Monday, 23 March 2009

Spring update

"the Swiss called them 'Schwindlekraut' and used the rootes for strengthening of the head, so when they are on top of places that are high 'giddiness' and swimming of the 'braine' may not affect them"
Gerard on the medicinal use of Auriculas


Volunteering in the Pleasance

Sharon, one of our volunteers, has very kindly written a short piece on her work in the garden.

If you'd like to help out please either leave a comment on this item or call in at the garden and speak to our gardener, who will be happy to pass on your details to the Trust.


We've also added some photographs of pieces work that have been done since the previous post, they include planting:


- a new laburnum tree to replace one of the originals that unfortunately died.

- the first phase of the cottage garden with over twenty types of period appropriate plant
(a full planting list will be added in due course).

- the orchard with fruit and nut trees

- three new yews to give a run of six at the edge of the orchard, leading down to the Nungate Bridge gate.

Volunteering at St Mary’s Pleasance.

We found St Mary’s Pleasance by chance one day, not long after we had moved to Haddington, on one of our walks of exploration around the town. It was like finding a secret garden – a description many people use when they are talking about this gem. We were accustomed at that point to tantalising glimpses of lovely gardens over stone walls all around the town, but we never expected that we would have the good fortune to be able to venture into one of these oases.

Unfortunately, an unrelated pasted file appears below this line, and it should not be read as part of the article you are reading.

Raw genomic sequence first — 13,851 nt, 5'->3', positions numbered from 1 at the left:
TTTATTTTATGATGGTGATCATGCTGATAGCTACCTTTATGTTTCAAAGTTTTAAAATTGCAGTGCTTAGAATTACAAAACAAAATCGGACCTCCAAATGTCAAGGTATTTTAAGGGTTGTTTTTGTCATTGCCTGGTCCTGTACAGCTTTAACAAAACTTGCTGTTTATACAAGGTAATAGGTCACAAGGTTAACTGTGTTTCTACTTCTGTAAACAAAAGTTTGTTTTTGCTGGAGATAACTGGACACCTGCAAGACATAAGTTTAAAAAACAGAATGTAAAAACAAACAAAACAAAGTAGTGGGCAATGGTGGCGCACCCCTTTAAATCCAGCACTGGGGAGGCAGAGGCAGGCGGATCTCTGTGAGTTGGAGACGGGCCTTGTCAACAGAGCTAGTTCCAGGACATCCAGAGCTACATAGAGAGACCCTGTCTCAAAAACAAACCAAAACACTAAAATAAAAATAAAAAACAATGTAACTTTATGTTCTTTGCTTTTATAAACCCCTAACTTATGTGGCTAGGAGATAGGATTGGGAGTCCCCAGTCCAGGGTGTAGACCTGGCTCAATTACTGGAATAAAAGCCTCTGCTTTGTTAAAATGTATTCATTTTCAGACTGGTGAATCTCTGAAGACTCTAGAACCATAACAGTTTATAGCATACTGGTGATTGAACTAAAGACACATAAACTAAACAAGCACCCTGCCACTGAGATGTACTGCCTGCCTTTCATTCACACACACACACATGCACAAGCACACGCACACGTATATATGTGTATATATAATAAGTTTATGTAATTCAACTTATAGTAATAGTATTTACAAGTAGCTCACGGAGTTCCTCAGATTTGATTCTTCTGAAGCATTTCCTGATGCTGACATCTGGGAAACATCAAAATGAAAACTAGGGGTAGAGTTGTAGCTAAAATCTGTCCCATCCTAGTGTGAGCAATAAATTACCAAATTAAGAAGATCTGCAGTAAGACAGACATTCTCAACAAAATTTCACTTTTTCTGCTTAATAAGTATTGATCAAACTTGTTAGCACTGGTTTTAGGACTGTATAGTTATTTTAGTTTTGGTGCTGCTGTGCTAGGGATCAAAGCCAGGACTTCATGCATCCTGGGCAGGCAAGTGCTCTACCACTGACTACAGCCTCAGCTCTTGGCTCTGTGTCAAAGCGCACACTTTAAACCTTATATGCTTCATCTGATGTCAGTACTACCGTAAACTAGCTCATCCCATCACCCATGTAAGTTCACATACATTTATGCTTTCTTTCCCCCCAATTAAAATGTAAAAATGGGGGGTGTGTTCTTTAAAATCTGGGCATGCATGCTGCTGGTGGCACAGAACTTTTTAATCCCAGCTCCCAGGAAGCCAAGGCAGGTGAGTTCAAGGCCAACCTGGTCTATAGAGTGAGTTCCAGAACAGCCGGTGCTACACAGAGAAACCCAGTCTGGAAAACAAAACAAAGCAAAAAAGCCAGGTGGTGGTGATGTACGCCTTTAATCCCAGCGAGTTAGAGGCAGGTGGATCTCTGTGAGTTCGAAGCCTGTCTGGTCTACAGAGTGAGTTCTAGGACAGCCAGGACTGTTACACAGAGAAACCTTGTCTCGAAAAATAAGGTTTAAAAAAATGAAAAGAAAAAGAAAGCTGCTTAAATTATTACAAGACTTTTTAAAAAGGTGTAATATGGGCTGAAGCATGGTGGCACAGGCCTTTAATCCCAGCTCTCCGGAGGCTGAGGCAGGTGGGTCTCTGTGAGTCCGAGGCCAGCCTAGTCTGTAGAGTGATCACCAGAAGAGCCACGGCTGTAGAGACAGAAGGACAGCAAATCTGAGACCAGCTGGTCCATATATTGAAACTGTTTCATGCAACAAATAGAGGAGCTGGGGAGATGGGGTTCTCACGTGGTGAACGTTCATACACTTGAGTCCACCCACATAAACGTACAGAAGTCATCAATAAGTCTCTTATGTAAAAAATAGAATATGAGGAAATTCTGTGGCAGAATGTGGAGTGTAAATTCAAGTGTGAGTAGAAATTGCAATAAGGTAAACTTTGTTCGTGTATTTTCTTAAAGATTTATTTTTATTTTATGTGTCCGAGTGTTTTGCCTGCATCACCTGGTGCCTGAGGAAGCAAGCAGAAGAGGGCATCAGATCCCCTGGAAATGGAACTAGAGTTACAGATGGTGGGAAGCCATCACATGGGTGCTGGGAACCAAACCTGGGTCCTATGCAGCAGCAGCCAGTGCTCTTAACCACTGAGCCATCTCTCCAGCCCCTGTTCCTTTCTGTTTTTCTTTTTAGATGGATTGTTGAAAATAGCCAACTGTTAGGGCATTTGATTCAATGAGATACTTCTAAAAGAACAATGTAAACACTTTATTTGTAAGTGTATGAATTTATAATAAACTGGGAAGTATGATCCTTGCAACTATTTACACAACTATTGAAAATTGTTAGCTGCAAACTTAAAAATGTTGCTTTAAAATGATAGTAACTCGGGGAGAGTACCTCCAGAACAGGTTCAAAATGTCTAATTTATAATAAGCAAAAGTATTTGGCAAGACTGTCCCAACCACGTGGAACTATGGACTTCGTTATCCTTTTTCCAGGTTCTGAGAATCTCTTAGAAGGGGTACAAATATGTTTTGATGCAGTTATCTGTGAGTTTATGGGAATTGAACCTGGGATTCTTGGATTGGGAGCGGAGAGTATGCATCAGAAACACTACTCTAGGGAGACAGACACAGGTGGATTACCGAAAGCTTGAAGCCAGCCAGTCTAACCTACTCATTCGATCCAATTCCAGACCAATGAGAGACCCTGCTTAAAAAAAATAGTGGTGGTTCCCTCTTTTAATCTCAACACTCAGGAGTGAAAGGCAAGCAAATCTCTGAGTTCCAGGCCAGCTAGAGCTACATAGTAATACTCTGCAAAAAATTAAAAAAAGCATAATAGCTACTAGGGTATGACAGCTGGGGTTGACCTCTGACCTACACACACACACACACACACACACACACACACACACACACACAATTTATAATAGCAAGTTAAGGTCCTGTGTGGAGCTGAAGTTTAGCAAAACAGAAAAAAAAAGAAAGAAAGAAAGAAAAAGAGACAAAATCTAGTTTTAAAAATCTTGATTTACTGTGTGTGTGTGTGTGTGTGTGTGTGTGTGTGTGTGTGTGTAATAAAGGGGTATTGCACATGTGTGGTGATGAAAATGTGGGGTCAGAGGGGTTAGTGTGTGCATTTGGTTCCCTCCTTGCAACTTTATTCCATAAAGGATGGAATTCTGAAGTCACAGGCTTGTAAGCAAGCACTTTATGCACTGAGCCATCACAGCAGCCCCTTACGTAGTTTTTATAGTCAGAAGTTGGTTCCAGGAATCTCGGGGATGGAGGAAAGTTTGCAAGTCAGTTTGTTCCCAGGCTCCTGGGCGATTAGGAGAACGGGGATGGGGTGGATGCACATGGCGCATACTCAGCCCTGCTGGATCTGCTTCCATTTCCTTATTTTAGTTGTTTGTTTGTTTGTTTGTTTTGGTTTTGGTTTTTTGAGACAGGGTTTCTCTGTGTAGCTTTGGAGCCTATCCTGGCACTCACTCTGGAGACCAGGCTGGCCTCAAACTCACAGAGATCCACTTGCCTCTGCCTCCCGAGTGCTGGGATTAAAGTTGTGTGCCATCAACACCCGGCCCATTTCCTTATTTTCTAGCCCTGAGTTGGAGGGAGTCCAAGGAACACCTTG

It then became a Sunday walk – down by the river and into the garden, to sit for a few minutes up on top of the mound and listen to the birds and the music from
St Mary’s. As the spring and summer arrived, our daily walk took us through the garden if it was still open after we had come home from work. With the autumn came the apples, pears and mulberries and we gathered the windfall on our Sunday walk for crumbles and pies in the afternoon.




We loved visiting, but we wanted to be able to give something back, to help in some way. We didn’t know at that point that the gardener was only there during the week, all we knew was that we had it to ourselves.

Roger Kirby, Chairman of the Trustees, wrote an article about the garden in the annual Council newsletter in January of this year. In it, he spoke about the intention to have a community orchard and asked for volunteers to help out. We contacted him straight away and offered our services, such as they are. We both work full-time, but Roger found a time that worked well for everyone and now we spend our Saturday mornings, weather permitting, helping out with whatever tasks are most urgent.

We had very little gardening experience, but there is a wealth of gardening expertise to learn from. We have dug, weeded, chopped, raked, planted bulbs and trees – every day brings a new task and something new to learn. It is wonderful to be out in the fresh air and to think that, this year, we will have earned our crumbles and pies – and made great friends along the way!

1 comment:

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